[46] In another aspect of this invention, an intervening member, such as a dampening member 55, may be located between the support brackets 40 and the rear surface of the striking face 28 being supported. If the dampening portion 55 is attached to the striking face 28, the first side 50A, 50B may be engaged with the dampening portion 55.

[47] The first side 50A, 50B and the second side 52A, 52B may be connected by a third side 54A, 54B. The third side 54A, 54B may have a variety of different shapes without departing from this invention. For example, the third side 54A, 54B may be a straight surface connecting the first side 50A, 50B and the second side 52A, 52B. Additionally, the third side 54A, 54B may be a curved surface connecting the first side 50A, 50B and the second side 52A, 52B, wherein the curved surface may be a portion of a circle or oval. Additionally, the third side 54A, 54B may be a curved surface connecting the first side 50A, 50B and the second side 52A, 52B, wherein the curved surface may be other shapes such as elliptical shapes, parabolic shapes, or hyperbolic shapes, etc.

[48] In another example club head 16 in accordance with the invention, the third side 54A, 54B connecting the first side 50A, 50B and the second side 52A, 52B may be a concavely curved surface, such that the curved surface curves inward toward the striking face 28 and the perimeter weighting member 34. Additionally, the curved surface of the third side 54A, 54B may be equivalent to an arc of a circle 56 with a radius Rl, R2, R3 as illustrated in FIGS. 11A through 11C. Additionally, the third side 54A, 54B may correspond to a ratio defined as the height H of the striking face 28 to the radius Rl, R2, R3. As illustrated in FIG. 11A, in one example club head 16 according to the present invention, the ratio may be approximately 2, which corresponds to the radius Rl being approximately 2 times the height H of the striking face 28. As illustrated in FIG. 1 IB, in another example club head 16 according to the present invention, the ratio may be approximately 3, which corresponds to the radius R2 being approximately 3 times the height H of the striking face 28. As illustrated in FIG. l lC, in another example club head 16 according to the present invention, the ratio may be approximately 1, which corresponds to the radius Rl being approximately equal to the height H of the striking face 28. The height H of the striking face 28 and the equivalent radius Rl, R2, R3 measurements are illustrated in FIG. 12. In general, the height H to radius R may be within a range of 0.75 to 5. [49] When there are multiple support brackets 40 attached to the club head 16, the third side 54A, 54B of each support bracket 40 may be in the shape of an arc from a circle with the same radius. Conversely, the third side 54A, 54B of each support bracket 40 may be in the shape of an arc from a circle with different radii. Additionally, when there are multiple support brackets 40 attached to the club head 16, the third side 54A, 54B of the upper support bracket and the lower support bracket may be formed from an arc from one single continuous circle between the upper support bracket and the lower support bracket. Conversely, the third side 54A, 54B of the upper support bracket may be formed from an arc from a first circle and the lower support bracket may be formed from an arc from a second circle. The first circle and second circle may have the same or different radii.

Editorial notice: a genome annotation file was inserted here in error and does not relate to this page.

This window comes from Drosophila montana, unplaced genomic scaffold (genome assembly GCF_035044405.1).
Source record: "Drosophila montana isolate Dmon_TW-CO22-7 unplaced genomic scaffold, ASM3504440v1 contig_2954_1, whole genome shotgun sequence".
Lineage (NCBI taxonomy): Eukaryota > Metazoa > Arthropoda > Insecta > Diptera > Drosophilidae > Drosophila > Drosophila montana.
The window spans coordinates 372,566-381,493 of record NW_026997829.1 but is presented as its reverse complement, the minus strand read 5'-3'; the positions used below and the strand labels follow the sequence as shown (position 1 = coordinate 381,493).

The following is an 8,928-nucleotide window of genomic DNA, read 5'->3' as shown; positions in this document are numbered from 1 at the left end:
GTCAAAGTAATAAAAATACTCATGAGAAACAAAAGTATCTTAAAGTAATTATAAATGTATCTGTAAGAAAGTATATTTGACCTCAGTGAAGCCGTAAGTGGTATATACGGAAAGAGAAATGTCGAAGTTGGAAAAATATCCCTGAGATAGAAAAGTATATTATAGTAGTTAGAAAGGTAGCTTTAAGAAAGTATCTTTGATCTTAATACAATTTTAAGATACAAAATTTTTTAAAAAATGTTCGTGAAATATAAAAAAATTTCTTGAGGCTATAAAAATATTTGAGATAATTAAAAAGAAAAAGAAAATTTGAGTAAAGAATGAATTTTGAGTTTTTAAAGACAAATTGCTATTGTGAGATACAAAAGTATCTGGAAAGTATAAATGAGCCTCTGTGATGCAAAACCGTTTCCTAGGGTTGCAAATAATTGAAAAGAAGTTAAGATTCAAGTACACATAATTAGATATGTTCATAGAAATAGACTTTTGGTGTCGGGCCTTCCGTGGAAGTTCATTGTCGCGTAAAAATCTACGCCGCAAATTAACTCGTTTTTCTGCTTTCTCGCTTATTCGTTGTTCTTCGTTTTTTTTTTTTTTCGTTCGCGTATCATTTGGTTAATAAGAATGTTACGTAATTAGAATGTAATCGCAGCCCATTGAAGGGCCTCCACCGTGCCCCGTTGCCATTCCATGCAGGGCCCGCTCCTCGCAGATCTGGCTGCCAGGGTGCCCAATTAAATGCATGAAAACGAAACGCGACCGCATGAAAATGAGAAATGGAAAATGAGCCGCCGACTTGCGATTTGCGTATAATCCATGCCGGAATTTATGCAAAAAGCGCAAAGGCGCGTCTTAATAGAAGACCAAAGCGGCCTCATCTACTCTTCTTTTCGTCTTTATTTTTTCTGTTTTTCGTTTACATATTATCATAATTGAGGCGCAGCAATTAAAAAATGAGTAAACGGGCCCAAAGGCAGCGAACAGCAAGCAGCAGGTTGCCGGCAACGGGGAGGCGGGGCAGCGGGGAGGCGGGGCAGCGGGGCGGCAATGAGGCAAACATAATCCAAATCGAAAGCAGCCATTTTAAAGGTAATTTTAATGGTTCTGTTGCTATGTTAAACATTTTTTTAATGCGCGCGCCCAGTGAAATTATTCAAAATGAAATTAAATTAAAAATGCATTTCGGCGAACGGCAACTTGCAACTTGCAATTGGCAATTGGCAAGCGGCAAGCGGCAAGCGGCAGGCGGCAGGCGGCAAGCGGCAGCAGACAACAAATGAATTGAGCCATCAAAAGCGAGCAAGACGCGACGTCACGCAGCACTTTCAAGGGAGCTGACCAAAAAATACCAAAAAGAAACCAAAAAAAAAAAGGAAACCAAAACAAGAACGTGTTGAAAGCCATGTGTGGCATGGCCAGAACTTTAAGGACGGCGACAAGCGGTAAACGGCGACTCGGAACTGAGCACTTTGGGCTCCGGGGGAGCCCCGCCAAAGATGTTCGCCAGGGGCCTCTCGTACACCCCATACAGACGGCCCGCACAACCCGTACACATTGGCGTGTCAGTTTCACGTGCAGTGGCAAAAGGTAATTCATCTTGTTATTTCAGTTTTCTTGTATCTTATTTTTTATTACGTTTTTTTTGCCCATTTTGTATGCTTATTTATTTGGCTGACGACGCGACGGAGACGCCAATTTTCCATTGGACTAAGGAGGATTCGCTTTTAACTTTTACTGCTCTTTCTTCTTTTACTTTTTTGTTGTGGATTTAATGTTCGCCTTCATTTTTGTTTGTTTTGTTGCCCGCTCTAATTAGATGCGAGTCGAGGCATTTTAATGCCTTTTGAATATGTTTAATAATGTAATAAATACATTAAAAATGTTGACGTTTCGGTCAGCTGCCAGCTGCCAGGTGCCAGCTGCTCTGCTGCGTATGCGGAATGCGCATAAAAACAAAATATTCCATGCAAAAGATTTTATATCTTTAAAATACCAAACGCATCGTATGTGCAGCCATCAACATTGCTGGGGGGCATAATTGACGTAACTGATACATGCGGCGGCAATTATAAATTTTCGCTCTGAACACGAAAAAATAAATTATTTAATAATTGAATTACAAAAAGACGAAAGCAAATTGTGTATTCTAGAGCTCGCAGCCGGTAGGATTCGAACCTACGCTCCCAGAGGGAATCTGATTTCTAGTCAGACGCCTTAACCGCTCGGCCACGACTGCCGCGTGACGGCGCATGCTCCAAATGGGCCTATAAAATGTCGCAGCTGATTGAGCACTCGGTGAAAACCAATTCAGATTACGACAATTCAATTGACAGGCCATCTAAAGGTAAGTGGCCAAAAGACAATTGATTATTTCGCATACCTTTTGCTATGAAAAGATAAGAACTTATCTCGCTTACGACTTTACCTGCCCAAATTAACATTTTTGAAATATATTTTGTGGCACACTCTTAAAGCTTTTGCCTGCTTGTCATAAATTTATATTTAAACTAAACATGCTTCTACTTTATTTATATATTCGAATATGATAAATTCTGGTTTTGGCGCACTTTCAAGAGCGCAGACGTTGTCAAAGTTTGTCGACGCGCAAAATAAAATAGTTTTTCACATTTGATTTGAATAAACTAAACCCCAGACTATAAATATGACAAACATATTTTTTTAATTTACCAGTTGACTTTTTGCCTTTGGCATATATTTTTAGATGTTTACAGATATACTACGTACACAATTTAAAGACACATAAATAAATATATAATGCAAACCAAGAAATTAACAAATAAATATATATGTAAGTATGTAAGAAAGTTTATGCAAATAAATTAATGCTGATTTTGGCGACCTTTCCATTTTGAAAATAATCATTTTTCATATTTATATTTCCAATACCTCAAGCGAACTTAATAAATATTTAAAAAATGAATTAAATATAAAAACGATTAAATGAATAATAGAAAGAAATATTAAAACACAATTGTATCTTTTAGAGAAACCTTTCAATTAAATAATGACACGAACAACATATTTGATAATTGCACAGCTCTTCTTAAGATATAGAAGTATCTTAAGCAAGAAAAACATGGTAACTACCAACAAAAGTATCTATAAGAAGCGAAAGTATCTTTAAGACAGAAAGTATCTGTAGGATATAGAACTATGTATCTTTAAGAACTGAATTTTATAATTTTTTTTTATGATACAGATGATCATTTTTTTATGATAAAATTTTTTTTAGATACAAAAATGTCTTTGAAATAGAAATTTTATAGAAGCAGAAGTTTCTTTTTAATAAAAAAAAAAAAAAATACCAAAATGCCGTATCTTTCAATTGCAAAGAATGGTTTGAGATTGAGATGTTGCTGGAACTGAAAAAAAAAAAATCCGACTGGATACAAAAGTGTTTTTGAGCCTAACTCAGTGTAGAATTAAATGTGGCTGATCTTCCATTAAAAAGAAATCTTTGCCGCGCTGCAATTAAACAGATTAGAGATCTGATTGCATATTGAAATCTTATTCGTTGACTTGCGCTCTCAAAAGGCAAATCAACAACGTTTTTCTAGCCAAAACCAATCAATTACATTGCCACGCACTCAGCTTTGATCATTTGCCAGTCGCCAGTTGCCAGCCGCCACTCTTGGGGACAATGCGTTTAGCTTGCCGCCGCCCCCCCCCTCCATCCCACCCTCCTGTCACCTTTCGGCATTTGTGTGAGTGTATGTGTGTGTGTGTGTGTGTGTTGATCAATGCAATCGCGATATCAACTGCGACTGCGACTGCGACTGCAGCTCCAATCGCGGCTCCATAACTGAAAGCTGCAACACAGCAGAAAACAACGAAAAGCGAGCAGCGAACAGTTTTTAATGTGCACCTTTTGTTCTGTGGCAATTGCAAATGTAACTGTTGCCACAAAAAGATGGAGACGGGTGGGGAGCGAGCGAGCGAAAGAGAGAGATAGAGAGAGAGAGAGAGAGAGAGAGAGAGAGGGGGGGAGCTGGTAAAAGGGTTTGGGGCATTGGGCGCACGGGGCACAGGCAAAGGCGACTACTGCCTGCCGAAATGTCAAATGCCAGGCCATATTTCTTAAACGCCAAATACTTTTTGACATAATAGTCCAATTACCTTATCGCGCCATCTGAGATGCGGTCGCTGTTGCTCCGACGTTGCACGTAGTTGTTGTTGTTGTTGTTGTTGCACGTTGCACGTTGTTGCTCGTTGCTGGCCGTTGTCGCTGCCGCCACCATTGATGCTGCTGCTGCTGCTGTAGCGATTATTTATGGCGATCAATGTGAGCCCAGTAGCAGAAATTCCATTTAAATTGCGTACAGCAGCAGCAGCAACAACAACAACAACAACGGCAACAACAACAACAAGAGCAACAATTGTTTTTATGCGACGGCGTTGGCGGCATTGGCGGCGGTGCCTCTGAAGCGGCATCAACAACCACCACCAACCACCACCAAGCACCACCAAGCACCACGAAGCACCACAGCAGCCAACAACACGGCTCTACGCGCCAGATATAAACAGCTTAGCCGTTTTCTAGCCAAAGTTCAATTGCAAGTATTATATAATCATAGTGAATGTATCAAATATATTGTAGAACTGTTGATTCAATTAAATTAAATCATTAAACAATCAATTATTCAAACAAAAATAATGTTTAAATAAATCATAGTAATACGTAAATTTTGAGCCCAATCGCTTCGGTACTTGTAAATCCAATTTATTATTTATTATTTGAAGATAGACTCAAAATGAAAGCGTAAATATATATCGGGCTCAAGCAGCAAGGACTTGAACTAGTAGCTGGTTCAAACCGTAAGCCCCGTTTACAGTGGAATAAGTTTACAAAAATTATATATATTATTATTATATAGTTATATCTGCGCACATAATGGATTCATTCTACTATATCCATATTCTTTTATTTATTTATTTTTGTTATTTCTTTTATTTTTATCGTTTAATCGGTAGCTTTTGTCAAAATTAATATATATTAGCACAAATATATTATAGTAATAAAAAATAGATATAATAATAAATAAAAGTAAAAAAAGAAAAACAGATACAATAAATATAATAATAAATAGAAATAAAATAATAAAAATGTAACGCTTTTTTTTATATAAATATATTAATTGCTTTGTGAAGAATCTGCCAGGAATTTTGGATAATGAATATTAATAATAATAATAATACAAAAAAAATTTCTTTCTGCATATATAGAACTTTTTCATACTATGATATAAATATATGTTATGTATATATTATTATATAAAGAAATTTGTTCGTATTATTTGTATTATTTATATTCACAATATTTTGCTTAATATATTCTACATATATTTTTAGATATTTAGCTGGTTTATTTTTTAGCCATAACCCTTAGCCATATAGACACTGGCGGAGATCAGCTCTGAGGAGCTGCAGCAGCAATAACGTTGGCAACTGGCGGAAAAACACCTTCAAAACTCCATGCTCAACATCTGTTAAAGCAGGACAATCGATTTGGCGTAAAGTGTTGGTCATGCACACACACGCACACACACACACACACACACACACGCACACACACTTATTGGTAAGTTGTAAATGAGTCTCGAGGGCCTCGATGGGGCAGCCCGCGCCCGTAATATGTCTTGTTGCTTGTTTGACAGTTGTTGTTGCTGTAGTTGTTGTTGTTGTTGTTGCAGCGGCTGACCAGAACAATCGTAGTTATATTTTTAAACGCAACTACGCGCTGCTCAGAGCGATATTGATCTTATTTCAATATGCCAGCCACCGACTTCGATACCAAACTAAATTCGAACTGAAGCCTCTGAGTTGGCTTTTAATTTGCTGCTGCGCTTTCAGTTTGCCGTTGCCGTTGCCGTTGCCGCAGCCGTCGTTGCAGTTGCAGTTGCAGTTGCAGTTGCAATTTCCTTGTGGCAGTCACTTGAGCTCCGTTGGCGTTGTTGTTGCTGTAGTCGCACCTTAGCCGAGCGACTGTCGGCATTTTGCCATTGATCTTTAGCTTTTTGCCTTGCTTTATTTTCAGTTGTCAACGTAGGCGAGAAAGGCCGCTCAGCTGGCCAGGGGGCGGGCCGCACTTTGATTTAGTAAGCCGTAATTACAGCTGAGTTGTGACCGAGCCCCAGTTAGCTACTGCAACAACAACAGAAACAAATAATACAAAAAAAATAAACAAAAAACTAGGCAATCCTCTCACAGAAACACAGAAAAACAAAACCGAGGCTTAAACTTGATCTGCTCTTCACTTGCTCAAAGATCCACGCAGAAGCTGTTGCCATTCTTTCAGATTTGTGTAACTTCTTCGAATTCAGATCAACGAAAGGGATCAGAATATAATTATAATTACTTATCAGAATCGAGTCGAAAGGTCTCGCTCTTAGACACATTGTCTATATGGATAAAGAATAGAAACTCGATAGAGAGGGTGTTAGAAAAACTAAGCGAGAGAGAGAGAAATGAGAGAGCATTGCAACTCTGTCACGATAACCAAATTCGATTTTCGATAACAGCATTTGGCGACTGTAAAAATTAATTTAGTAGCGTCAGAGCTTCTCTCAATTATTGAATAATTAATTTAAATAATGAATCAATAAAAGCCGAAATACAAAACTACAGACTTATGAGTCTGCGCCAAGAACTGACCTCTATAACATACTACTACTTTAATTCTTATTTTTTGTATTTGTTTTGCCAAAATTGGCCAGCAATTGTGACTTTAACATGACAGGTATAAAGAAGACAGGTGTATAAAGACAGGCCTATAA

[50] While the support brackets 40 in FIG. 3 are in a specific position, it is possible that the positions of the support brackets 40 may be selectively controlled such that the area between the first pair of support brackets 42 and the second pair of support brackets 44 is located so as to provide an area that improves corresponding ball speed at impact. For example, to take better advantage of the coefficient of restitution (COR), the ball should hit on the most flexible area of the striking face 28. If a user tends to hit the ball predominantly at a relatively small area of the striking face 28 (e.g., as determined from repeated ball hits using impact tape or other impact location determining technology), providing the pair of support brackets 42, 44 away from this area may improve the COR response of the striking face 28 for the user while still providing adequate face strength during ball impact with the ball face.